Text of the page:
Skip to main content

Proteome evaluation of homolog abundance patterns in Arachis hypogaea cv. Tifrunner

Abstract

Background

Cultivated peanut (Arachis hypogaea, AABB genome), an allotetraploid from a cross between A. duranensis (AA genome) and A. ipaensis (BB genome), is an important oil and protein crop with released genome and RNA-seq sequence datasets. These datasets provide the molecular foundation for studying gene expression and evolutionary patterns. However, there are no reports on the proteomic data of A. hypogaea cv. Tifrunner, which limits understanding of its gene function and protein level evolution.

Results

This study sequenced the A. hypogaea cv. Tifrunner leaf and root proteome using the tandem mass tag technology. A total of 4803 abundant proteins were identified. The 364 differentially abundant proteins were estimated by comparing protein abundances between leaf and root proteomes. The differentially abundant proteins enriched the photosystem process. The number of biased abundant homeologs between the two sub-genomes A (87 homeologs in leaf and root) and B (69 and 68 homeologs in leaf and root, respectively) was not significantly different. However, homeologous proteins with biased abundances in different sub-genomes enriched different biological processes. In the leaf, homeologs biased to sub-genome A enriched biosynthetic and metabolic process, while homeologs biased to sub-genome B enriched iron ion homeostasis process. In the root, homeologs with biased abundance in sub-genome A enriched inorganic biosynthesis and metabolism process, while homeologs with biased abundance in sub-genome B enriched organic biosynthesis and metabolism process. Purifying selection mainly acted on paralogs and homeologs. The selective pressure values were negatively correlated with paralogous protein abundance. About 77.42% (24/31) homeologous and 80% (48/60) paralogous protein pairs had asymmetric abundance, and several protein pairs had conserved abundances in the leaf and root tissues.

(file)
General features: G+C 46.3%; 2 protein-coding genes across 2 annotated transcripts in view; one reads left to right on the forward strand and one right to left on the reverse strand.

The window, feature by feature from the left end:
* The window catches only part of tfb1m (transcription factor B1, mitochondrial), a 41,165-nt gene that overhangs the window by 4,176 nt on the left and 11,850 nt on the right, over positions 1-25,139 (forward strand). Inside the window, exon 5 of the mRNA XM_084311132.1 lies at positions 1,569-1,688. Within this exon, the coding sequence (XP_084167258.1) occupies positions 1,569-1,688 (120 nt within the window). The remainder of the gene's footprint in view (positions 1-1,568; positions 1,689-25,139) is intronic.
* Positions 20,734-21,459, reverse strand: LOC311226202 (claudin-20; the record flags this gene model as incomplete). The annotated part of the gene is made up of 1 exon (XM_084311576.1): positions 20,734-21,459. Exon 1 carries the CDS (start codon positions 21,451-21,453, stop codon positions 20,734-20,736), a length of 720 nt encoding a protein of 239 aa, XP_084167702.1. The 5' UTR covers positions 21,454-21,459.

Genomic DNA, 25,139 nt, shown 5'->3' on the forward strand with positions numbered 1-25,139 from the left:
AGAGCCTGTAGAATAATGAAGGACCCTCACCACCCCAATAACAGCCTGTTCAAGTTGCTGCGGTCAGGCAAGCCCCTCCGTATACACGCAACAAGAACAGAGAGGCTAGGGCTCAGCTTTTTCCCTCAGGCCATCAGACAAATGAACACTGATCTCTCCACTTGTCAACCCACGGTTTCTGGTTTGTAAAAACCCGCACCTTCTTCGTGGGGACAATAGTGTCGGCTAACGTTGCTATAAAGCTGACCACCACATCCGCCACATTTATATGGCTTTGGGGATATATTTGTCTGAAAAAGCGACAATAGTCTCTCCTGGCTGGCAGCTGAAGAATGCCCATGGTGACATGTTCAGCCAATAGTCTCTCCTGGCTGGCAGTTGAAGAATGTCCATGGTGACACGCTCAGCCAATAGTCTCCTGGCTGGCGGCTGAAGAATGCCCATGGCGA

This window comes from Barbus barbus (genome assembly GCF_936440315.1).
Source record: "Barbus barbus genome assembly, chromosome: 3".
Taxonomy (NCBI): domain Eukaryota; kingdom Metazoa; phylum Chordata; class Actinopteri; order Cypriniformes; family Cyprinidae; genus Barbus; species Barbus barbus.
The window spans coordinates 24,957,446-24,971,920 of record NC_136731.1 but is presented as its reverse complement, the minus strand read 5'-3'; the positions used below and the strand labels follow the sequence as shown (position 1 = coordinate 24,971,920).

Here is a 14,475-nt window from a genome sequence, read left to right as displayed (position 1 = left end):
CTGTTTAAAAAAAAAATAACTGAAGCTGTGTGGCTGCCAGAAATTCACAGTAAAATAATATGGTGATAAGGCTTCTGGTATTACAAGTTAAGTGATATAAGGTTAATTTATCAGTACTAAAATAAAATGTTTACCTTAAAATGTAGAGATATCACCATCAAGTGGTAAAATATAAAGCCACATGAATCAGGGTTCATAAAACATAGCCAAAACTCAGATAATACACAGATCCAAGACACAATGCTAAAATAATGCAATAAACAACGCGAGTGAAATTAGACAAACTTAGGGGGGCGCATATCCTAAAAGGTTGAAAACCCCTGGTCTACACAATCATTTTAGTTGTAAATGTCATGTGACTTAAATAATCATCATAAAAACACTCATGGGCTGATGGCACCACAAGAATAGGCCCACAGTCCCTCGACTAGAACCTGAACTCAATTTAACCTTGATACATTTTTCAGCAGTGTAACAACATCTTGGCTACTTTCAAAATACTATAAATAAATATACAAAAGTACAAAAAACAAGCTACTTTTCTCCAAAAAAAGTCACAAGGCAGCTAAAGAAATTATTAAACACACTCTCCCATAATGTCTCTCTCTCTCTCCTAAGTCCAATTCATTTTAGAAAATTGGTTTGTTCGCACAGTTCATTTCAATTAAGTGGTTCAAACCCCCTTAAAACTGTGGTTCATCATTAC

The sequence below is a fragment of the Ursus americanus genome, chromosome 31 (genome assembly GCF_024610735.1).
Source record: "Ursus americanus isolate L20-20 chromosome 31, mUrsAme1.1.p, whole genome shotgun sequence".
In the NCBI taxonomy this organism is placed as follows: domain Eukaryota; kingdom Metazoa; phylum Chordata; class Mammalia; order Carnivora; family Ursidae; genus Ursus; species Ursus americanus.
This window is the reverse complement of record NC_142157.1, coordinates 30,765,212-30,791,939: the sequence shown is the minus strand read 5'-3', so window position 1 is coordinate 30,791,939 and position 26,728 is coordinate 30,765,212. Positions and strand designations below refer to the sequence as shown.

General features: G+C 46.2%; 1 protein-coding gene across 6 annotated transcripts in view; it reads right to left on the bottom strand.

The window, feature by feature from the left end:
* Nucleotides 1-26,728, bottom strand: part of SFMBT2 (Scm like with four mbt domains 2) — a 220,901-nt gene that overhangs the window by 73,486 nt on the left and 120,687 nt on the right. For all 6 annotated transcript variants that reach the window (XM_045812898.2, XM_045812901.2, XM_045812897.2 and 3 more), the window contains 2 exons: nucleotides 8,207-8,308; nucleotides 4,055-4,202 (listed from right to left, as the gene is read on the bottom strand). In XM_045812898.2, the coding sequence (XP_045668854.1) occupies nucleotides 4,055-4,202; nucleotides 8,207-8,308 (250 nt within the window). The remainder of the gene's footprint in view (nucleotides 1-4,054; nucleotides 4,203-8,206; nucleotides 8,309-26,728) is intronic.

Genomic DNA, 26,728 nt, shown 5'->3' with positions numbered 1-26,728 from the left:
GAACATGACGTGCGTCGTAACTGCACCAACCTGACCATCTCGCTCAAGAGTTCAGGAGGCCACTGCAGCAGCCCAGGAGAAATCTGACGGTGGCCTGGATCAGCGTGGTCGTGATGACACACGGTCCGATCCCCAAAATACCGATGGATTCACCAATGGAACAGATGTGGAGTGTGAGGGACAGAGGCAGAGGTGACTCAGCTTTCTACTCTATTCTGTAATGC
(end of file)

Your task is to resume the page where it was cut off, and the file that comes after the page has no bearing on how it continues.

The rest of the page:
Conclusions

This study sequenced the proteome of A. hypogaea cv. Tifrunner using the leaf and root tissues. Differentially abundant proteins were identified, and revealed functions. Paralog abundance divergence and homeolog bias abundance was elucidated. These results indicate that divergent abundance caused retention of homologs in A. hypogaea cv. Tifrunner.

Introduction

Cultivated peanut (Arachis hypogaea), an important oil and protein crop, is an allotetraploid from a cross between A. duranensis and A. ipaensis [1,2,3]. Arachis spp. genomes, including A. duranensis, A. ipaensis, and A. hypogaea cv. Tifrunner have been sequenced [1, 2]. Arachis hypogaea cv. Tifrunner is highly resistant to tomato spotted wilt virus and moderately resistant to early and late leaf spot bacteria [4]. The A. hypogaea cv. Tifrunner genome has been used for quantitative trait locus analyses and RNA-seq assemblies [5,6,7,8]. In 2016, RNA-seq datasets from 22 different tissues of A. hypogaea cv. Tifrunner were sequenced under normal growth conditions, and the cleaned raw data was released on PeanutBase [9, 10]. However, there are no proteomic datasets for A. hypogaea cv. Tifrunner, which limits the understanding of its gene functions.